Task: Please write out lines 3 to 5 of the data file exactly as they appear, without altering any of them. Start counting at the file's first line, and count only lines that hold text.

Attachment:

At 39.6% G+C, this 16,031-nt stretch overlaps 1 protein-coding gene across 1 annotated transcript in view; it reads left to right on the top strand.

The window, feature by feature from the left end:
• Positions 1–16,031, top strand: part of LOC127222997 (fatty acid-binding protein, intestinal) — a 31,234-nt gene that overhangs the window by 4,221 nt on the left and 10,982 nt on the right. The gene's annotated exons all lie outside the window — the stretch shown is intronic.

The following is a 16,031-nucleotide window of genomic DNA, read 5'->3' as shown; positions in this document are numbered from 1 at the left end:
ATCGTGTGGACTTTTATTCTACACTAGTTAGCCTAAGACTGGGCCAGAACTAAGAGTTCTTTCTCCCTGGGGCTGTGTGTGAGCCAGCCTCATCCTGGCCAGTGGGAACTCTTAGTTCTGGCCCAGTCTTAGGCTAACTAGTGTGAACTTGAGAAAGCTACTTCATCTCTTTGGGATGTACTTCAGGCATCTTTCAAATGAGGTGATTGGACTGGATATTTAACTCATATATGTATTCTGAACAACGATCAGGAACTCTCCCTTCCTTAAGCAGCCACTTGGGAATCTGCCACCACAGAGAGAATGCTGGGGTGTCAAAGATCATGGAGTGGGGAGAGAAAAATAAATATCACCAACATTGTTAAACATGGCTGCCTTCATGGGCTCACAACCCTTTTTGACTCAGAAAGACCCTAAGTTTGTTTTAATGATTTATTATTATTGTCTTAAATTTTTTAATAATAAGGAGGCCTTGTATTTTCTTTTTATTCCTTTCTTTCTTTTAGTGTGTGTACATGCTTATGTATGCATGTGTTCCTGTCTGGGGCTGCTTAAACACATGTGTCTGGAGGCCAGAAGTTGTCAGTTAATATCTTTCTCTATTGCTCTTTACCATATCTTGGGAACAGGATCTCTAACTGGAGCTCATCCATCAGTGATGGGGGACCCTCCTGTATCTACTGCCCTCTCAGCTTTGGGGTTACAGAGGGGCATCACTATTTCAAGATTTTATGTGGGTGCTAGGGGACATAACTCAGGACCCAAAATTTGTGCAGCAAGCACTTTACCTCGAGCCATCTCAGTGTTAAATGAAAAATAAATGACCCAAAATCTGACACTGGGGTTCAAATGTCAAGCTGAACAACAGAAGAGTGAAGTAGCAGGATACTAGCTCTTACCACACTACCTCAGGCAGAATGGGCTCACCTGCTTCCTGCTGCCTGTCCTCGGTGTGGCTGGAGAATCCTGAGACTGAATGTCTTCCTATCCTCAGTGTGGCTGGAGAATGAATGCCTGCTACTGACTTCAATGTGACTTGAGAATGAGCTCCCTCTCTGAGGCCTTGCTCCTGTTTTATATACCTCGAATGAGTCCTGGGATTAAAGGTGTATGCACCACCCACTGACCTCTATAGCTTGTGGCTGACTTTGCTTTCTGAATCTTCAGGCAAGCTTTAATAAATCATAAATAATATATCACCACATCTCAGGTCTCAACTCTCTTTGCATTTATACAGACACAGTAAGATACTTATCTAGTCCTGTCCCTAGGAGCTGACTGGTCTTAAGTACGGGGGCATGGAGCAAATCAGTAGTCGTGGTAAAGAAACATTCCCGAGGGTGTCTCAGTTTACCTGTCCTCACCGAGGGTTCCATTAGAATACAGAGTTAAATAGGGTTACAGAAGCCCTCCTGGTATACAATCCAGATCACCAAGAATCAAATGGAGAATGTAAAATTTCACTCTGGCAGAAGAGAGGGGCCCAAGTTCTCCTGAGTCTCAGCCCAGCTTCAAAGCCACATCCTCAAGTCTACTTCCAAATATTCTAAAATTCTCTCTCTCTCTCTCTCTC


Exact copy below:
• Positions 1–16,031, top strand: part of LOC127222997 (fatty acid-binding protein, intestinal) — a 31,234-nt gene that overhangs the window by 4,221 nt on the left and 10,982 nt on the right. The gene's annotated exons all lie outside the window — the stretch shown is intronic.

The following is a 16,031-nucleotide window of genomic DNA, read 5'->3' as shown; positions in this document are numbered from 1 at the left end:
ATCGTGTGGACTTTTATTCTACACTAGTTAGCCTAAGACTGGGCCAGAACTAAGAGTTCTTTCTCCCTGGGGCTGTGTGTGAGCCAGCCTCATCCTGGCCAGTGGGAACTCTTAGTTCTGGCCCAGTCTTAGGCTAACTAGTGTGAACTTGAGAAAGCTACTTCATCTCTTTGGGATGTACTTCAGGCATCTTTCAAATGAGGTGATTGGACTGGATATTTAACTCATATATGTATTCTGAACAACGATCAGGAACTCTCCCTTCCTTAAGCAGCCACTTGGGAATCTGCCACCACAGAGAGAATGCTGGGGTGTCAAAGATCATGGAGTGGGGAGAGAAAAATAAATATCACCAACATTGTTAAACATGGCTGCCTTCATGGGCTCACAACCCTTTTTGACTCAGAAAGACCCTAAGTTTGTTTTAATGATTTATTATTATTGTCTTAAATTTTTTAATAATAAGGAGGCCTTGTATTTTCTTTTTATTCCTTTCTTTCTTTTAGTGTGTGTACATGCTTATGTATGCATGTGTTCCTGTCTGGGGCTGCTTAAACACATGTGTCTGGAGGCCAGAAGTTGTCAGTTAATATCTTTCTCTATTGCTCTTTACCATATCTTGGGAACAGGATCTCTAACTGGAGCTCATCCATCAGTGATGGGGGACCCTCCTGTATCTACTGCCCTCTCAGCTTTGGGGTTACAGAGGGGCATCACTATTTCAAGATTTTATGTGGGTGCTAGGGGACATAACTCAGGACCCAAAATTTGTGCAGCAAGCACTTTACCTCGAGCCATCTCAGTGTTAAATGAAAAATAAATGACCCAAAATCTGACACTGGGGTTCAAATGTCAAGCTGAACAACAGAAGAGTGAAGTAGCAGGATACTAGCTCTTACCACACTACCTCAGGCAGAATGGGCTCACCTGCTTCCTGCTGCCTGTCCTCGGTGTGGCTGGAGAATCCTGAGACTGAATGTCTTCCTATCCTCAGTGTGGCTGGAGAATGAATGCCTGCTACTGACTTCAATGTGACTTGAGAATGAGCTCCCTCTCTGAGGCCTTGCTCCTGTTTTATATACCTCGAATGAGTCCTGGGATTAAAGGTGTATGCACCACCCACTGACCTCTATAGCTTGTGGCTGACTTTGCTTTCTGAATCTTCAGGCAAGCTTTAATAAATCATAAATAATATATCACCACATCTCAGGTCTCAACTCTCTTTGCATTTATACAGACACAGTAAGATACTTATCTAGTCCTGTCCCTAGGAGCTGACTGGTCTTAAGTACGGGGGCATGGAGCAAATCAGTAGTCGTGGTAAAGAAACATTCCCGAGGGTGTCTCAGTTTACCTGTCCTCACCGAGGGTTCCATTAGAATACAGAGTTAAATAGGGTTACAGAAGCCCTCCTGGTATACAATCCAGATCACCAAGAATCAAATGGAGAATGTAAAATTTCACTCTGGCAGAAGAGAGGGGCCCAAGTTCTCCTGAGTCTCAGCCCAGCTTCAAAGCCACATCCTCAAGTCTACTTCCAAATATTCTAAAATTCTCTCTCTCTCTCTCTCTC